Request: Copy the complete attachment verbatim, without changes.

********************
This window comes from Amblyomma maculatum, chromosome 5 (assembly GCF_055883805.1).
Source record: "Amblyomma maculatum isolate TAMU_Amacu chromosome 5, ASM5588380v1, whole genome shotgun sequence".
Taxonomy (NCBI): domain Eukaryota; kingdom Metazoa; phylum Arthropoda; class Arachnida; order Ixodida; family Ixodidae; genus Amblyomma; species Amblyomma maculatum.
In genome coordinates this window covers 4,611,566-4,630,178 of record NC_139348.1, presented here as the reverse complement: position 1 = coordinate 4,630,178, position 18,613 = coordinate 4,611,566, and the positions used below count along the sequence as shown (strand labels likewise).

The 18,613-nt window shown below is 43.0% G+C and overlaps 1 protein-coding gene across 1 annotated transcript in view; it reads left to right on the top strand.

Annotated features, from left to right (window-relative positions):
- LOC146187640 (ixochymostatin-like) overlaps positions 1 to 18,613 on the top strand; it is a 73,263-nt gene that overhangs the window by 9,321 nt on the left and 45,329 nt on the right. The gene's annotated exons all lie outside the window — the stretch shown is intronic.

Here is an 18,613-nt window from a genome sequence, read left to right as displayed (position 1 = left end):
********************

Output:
This window comes from Amblyomma maculatum, chromosome 5 (assembly GCF_055883805.1).
Source record: "Amblyomma maculatum isolate TAMU_Amacu chromosome 5, ASM5588380v1, whole genome shotgun sequence".
Taxonomy (NCBI): domain Eukaryota; kingdom Metazoa; phylum Arthropoda; class Arachnida; order Ixodida; family Ixodidae; genus Amblyomma; species Amblyomma maculatum.
In genome coordinates this window covers 4,611,566-4,630,178 of record NC_139348.1, presented here as the reverse complement: position 1 = coordinate 4,630,178, position 18,613 = coordinate 4,611,566, and the positions used below count along the sequence as shown (strand labels likewise).

The 18,613-nt window shown below is 43.0% G+C and overlaps 1 protein-coding gene across 1 annotated transcript in view; it reads left to right on the top strand.

Annotated features, from left to right (window-relative positions):
- LOC146187640 (ixochymostatin-like) overlaps positions 1 to 18,613 on the top strand; it is a 73,263-nt gene that overhangs the window by 9,321 nt on the left and 45,329 nt on the right. The gene's annotated exons all lie outside the window — the stretch shown is intronic.

Here is an 18,613-nt window from a genome sequence, read left to right as displayed (position 1 = left end):